I am weary. I am frightened. I feel impotent. I feel powerless to effect change.  I have engaged in every avenue of protest available to me over the years. I have called prosecutors. I have marched. I have sat in. I have written to senators and chiefs of police. I have called elected officials. I have boycotted. I have spoken until I am hoarse. I have written enough poetry to fill volumes. I have reached across the racial aisle. I have sought to teach and to explain and to be relate-able.  I have tried so hard. I have watched my friends try so hard.

And still…Mike Brown laid dead in the street for over FOUR hours.

And, as if that outrage wasn’t enough when the people raged they sent in tanks. They trained machine guns on civilians. They tear gassed peaceful protesters. They provoked people who were hurting and angry and just fed the fuck up. Then they hid their hands and laughed when those people rioted. “Look at those animals,” they snickered. People I know. People I respected. People who are the same color as me as well as people who aren’t said, “Those people make us look bad.” I ask you if the murder of an innocent isn’t a rage worthy occasion please tell me what is?

I watched the media pack up their bags and leave. I watched them and I knew the world would turn the channel as soon as CNN left. But I knew Ferguson wasn’t giving up. Leaving Mike Mike’s body in the street, shooting him down like a dog was the straw that broke the camel’s back. I watch Mike’s mother and father on T.V. and I literally FEEL their pain. His Mom can barely stand straight because the pain is so heavy on her. His father’s grief captured graveside is an image that will stay with me until I close my eyes for the very last time.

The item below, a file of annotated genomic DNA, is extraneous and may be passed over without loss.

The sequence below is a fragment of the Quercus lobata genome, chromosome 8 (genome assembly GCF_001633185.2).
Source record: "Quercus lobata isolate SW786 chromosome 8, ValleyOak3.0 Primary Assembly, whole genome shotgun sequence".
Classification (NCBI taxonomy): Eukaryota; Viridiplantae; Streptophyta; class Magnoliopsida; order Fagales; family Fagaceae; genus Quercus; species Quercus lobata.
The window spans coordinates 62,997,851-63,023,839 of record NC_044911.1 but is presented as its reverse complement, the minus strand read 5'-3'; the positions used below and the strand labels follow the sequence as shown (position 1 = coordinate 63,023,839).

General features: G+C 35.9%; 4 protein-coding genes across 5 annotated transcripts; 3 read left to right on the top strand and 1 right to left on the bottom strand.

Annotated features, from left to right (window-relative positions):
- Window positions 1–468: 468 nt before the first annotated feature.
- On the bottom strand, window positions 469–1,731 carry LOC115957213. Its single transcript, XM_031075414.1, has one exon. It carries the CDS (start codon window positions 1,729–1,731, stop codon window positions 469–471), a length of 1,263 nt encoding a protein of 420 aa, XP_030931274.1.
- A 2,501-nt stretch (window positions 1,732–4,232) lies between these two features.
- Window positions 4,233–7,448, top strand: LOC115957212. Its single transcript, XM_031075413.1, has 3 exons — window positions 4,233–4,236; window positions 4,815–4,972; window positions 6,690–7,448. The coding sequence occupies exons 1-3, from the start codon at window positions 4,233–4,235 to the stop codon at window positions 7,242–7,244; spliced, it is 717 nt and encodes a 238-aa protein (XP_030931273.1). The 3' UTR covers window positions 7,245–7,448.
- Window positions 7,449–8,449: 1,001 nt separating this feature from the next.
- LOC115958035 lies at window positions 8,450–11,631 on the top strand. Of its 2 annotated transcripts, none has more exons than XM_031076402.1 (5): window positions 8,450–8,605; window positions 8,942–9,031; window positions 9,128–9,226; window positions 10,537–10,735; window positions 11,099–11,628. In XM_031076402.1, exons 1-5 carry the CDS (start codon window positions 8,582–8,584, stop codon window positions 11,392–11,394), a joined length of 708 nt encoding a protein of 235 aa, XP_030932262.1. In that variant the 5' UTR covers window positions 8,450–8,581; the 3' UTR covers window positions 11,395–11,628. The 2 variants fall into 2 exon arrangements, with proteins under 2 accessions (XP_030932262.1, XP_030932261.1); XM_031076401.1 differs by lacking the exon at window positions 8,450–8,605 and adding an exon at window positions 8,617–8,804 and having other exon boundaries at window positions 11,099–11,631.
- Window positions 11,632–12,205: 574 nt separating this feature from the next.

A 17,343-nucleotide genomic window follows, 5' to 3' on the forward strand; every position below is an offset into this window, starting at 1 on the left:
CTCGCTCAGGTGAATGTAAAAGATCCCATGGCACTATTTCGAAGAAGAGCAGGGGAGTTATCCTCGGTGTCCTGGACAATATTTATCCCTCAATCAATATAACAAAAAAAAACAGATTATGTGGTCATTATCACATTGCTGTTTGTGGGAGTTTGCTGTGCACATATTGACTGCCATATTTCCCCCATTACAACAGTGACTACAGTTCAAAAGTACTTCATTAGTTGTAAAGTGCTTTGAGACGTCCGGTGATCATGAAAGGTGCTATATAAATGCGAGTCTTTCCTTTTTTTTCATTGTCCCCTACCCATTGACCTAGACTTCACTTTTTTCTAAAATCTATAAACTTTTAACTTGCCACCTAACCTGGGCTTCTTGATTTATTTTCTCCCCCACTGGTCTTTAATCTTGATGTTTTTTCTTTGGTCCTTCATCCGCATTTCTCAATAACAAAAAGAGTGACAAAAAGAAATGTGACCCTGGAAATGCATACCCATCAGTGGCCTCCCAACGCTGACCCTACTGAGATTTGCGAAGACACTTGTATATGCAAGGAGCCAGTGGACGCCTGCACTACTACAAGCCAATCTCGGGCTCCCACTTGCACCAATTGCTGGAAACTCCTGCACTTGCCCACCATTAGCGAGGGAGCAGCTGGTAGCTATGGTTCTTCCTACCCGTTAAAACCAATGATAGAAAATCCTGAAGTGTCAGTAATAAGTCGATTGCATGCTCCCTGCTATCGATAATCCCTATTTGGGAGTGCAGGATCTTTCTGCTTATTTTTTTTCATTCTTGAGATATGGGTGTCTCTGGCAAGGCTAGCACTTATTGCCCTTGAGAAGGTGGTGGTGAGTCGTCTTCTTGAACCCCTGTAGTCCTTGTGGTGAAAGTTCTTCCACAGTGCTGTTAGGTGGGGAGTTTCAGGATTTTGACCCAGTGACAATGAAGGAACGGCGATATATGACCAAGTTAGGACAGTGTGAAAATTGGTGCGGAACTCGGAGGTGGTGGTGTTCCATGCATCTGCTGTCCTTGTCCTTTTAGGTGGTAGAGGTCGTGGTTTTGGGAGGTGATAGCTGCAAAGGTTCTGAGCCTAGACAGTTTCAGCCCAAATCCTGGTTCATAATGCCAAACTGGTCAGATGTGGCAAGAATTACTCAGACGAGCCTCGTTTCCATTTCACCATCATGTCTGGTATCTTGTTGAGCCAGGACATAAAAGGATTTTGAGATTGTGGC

Something has to give. Something has to change.

We are hurting. Justice minded people are hurting so badly. My very talented friend is hurting so badly. His words have been stolen from him because the pain is so deep.

I recently had a conversation with someone I know. She asked me if the relationship between police and my community was really as bad as they were saying on TV or if it was only like that in bad neighborhoods? I respected her for asking. I tried to explain. I gave her examples. I told of friends who attended Ivy League schools and were still stopped by cops. I said, “I had a friend who used to keep his Princeton I.d. in front of his license so that when he was stopped by the police he could show he was a good nigger and maybe get out of the interaction alive.” She visibly recoiled at my use of the word Nigger. “Why would you say that word? Why would you use that word? I have never used that word.” I laughed. Because as much as she really did want to understand the word had more impact on her than Mike Brown’s dead body in the street. I used the word on purpose in the conversation. Why hide behind polite words when discussing the ugliness of our society? Why? It is EXACTLY what my friend thought when he slid that ivy league identification card over his license. It is exactly what those cops thought each time they pulled him over. It is exactly what I feel when I’m followed in a store or asked to prove that I can afford something. It is exactly the message sent when my entire community is hurting and the white world around me doesn’t even seem to register that pain. Nigger. Less than. Unimportant. Nigger.

It seems to me that some people think they aren’t racist if they have never used the word. I would rather they use it every moment of every day if it would foster HONEST conversation and change. These conversations should shock.

There is a HUGE segment of our population hurting and living in absolute fear. Why would nigger be more shocking than that?